5 Questions:

With Andrew Scheps

Andrew Scheps is a mix engineer, recording engineer, producer, and record label owner based in the UK. He received Grammy Awards for “Best Rock Album” for his work on Red Hot Chili Peppers’ Stadium Arcadium, “Album Of The Year” for Adele’s 21, and also “Best Reggae Album” for Ziggy Marley’s Fly Rasta. Scheps is very open with his workflow and philosophies on mixing and production. His training videos can be found on and Mix With The Masters.

1 – What has been the biggest challenge of your career?

Andrew: I would say that there have been two very different challenges that have been with me for my whole carer and will probably continue until I stop working (or beyond)!

The first, and more obvious one, is trying to be a husband and father while doing what we do.  The fact that we work in a business where 6 day weeks and 12 hour days are the norm (and in some cases the minimum), it’s almost impossible to lead a normal life.  The fact that I have an amazing wife who not only understands what I do, but likes it, has made it possible to even come close to being good at either of those roles.

The other is my never ending self-doubt and lack of self-confidence.  I sent a mix off yesterday and had the exact same adrenaline rush as I did when I first started.  As soon as I click send I think it sounds terrible and I’ll be fired and never work again!  I think in a way it is also what drives me to always get better, so I guess I don’t particularly mind, but it can be a crippling side effect to job where you’re being creative and artistic with somebody else’s art, and there’s never a right answer.

2 – Dave Pensado says not to study your heroes, but instead to study their heroes. With that in mind, who are your heroes and what about them inspired you?

Andrew:I think that’s a really smart thing Dave has said.  If you study the person directly you might make assumptions about what in their work and process is important to them, but if you study their heroes, you are forced to at least see that group through the person’s eyes (and ears) and get an insight into how that person thinks about their work.

So, that said here are a random few (and not necessarily the top 3):

Sir George Martin: A really obvious choice, but what inspires me is the complete disregard for what a pop record “should” sound like. I know this is also down to all of the incredible engineers he worked with (and maybe a little to do with the band…), but it all starts with him.  The use of orchestral instruments, filters, distortion, chorus effects, vocal effects, sound effects etc etc etc is as daring and creative as anything done before or since.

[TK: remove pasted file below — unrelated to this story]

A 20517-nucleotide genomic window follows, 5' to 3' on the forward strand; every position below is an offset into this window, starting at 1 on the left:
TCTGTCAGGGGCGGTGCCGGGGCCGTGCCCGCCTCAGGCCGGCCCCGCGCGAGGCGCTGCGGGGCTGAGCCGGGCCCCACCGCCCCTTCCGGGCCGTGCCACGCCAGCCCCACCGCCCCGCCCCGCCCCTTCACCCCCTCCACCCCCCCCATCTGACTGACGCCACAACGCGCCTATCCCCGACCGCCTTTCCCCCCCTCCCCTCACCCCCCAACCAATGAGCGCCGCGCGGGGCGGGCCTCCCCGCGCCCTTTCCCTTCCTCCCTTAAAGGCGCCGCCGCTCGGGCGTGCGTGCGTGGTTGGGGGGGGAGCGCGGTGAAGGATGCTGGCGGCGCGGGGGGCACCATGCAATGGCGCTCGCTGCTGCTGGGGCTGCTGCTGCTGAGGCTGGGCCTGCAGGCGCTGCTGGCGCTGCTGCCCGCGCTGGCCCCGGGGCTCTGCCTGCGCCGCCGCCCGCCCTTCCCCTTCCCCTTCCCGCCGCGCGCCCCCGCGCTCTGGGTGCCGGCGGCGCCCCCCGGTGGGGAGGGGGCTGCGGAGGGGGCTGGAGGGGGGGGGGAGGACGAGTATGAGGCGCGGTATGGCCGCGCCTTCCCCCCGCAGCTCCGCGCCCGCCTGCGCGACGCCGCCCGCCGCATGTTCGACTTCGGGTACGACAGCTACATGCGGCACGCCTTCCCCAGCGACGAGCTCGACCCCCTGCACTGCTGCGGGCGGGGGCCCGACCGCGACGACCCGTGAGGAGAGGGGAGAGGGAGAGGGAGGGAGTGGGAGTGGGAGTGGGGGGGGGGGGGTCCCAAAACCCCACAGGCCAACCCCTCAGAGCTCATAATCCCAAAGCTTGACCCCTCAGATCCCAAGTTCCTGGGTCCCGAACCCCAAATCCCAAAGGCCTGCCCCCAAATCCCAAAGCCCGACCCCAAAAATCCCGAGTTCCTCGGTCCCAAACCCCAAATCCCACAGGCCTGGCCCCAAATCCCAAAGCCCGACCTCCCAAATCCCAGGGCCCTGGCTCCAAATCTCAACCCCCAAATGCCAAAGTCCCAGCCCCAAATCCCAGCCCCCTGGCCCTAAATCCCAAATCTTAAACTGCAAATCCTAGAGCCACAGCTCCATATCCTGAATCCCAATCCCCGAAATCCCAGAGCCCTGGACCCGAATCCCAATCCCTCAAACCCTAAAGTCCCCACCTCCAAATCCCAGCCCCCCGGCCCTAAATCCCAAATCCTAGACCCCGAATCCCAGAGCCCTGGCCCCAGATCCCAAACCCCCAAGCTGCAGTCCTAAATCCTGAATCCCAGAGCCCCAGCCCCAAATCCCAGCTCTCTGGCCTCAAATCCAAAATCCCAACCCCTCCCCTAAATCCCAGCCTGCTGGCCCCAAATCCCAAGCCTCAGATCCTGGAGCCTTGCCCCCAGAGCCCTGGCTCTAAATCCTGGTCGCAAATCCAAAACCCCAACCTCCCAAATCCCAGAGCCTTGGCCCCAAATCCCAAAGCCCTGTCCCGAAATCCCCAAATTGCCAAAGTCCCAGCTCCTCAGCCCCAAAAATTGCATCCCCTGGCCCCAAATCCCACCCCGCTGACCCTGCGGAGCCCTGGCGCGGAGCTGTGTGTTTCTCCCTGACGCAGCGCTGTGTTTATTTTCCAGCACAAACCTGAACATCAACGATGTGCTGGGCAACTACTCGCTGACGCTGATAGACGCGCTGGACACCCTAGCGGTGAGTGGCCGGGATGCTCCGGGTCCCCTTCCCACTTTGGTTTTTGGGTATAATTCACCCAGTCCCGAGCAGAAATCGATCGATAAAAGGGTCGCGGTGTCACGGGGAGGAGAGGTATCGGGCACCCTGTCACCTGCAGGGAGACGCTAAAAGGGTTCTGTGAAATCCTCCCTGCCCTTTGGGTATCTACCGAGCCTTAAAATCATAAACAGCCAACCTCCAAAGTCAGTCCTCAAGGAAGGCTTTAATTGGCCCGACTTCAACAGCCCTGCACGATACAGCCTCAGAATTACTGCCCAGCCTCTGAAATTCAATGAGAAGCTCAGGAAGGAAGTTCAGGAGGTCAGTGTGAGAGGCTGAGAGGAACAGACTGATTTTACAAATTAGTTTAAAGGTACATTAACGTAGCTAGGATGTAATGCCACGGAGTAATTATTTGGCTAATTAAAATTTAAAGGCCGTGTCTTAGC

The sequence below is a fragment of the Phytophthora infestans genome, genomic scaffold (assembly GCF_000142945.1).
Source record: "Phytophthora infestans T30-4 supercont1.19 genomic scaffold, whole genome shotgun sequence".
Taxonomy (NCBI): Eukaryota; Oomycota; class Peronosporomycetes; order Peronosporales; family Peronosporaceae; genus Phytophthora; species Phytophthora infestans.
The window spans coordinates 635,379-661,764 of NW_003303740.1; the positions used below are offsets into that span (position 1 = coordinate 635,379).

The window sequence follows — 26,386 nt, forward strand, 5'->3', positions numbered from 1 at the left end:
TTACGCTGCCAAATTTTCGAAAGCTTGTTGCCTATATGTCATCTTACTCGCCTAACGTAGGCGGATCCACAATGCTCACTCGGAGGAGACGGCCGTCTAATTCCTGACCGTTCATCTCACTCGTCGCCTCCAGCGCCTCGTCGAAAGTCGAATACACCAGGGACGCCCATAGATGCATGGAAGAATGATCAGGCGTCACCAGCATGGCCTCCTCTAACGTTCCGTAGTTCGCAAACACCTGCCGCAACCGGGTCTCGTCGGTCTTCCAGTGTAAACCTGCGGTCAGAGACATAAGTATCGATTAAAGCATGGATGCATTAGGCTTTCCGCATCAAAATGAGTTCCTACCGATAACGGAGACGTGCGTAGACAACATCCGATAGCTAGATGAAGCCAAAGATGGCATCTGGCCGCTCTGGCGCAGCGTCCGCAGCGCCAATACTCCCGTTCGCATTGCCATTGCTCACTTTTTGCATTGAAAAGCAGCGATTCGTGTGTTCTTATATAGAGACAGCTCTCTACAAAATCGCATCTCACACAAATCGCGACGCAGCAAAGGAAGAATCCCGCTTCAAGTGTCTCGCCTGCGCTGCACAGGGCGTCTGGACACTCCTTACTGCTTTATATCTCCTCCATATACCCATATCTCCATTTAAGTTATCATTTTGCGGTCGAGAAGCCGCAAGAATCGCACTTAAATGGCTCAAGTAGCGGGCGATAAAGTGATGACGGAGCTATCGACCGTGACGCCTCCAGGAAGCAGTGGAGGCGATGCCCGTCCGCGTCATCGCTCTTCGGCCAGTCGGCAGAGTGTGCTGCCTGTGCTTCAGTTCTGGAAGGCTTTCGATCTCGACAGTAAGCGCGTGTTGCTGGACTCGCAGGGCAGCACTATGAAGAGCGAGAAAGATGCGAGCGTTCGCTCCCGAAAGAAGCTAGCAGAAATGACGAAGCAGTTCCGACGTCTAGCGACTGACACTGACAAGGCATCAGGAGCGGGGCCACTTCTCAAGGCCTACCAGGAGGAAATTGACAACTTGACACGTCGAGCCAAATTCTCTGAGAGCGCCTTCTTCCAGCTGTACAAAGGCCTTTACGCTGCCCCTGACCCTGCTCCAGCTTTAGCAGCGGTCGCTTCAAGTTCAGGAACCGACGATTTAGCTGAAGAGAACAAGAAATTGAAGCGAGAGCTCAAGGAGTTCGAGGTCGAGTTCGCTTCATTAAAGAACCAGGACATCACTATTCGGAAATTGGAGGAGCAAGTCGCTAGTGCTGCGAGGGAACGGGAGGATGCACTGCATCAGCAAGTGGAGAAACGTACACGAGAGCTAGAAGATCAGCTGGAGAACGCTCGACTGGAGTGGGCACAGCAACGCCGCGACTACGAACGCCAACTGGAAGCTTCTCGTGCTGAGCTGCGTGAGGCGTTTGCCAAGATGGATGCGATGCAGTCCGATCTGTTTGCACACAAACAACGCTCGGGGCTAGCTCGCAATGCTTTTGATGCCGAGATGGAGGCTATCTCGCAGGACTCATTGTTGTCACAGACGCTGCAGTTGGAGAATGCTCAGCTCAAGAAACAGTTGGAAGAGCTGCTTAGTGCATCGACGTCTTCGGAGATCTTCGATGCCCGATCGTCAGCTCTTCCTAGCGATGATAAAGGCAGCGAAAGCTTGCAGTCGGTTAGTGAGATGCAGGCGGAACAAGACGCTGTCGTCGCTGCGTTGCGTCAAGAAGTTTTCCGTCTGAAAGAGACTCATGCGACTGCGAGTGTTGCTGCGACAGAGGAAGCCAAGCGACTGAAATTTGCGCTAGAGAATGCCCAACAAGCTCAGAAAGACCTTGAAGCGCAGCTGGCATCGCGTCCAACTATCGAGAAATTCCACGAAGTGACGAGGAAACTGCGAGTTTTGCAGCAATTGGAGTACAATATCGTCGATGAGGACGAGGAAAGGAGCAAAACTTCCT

Brian Eno: When I first really started listening to and buying records, knowing a bit about how they were made and who was making them, I would buy anything that said produced by Brian Eno.  The musicality in every release (both as a producer and as an artist, especially the Ambient series) is ridiculously varied, yet consistently amazing.  And by extension that led me to Daniel Lanois.

Bill Laswell: His ability to mix and match musicians, styles and cultures and always make something compelling and bad-ass is unparalleled.  Completely fearless and a ridiculously great bass player.  Just the ability to take Miles Davis’ “In A Silent Way” and “On The Corner” (two albums I love the originals of) and turn them into Panthalassa is incredible on it’s own without the rest of his amazing discography.

I would say that I’ve discovered almost as many musicians listening to Eno and Laswell albums as I have anywhere else.

3 – You mix 100% in the box now, which is a transition that took some time to pull off and required a lot of critical listening. However, you’ve expressed that you’re now getting better results in the box than you were with analog. Would you mind elaborating on that? What is it you’re getting now that you weren’t before?

Andrew: I’ve spoken endlessly about this, so I’m going to completely ignore the technical aspects and just address the creative ones.  For me, the biggest difference is working on one song at a time (on the console) versus as many songs as I feel like (in the box).  On the console, no matter how difficult you are finding it, you need to continue to work on whatever song is up to be mixed.  In the box I work on a whole album at a time (or even multiple albums if that’s what’s going on).  This means that I only work on a mix for as long as I’m inspired and have an idea what to do next.  As soon as I get stuck, bored or lost, I close the session and open another one.  I might spend six hours or five minutes, it doesn’t really matter and I don’t keep track.  Because of this not only am I more productive but I get many opportunities to hear a mix in progress with fresh ears, as opposed to the two or three at most when I mixed on a console.  This has absolutely made my mixes better.  I’m still terrified when I send them out though…

4 – The cost barrier to entry in this field has dropped significantly in recent years. With easy access to the necessary equipment, as well as tutorials from top shelf talent such as yourself, what factors will separate the amateurs from the professionals going forward?

Andrew: Well, the trite and comedic answer is that the only thing that separates pros from amateurs is a pay check.  But I think the real answer is that it’s the same as it’s always been.  Talent (some innate, some learned), drive and luck.  The good thing is that I’m sure it used to be that some very talented producers and mixers never got the chance to succeed because they never got into a studio, where now there isn’t an excuse.

5 – What is the most valuable lesson you had to learn the hard way?

Andrew: No matter how carefully I proofread things I write that go on the internet, there will always be something I say that can start off a 20 page thread.


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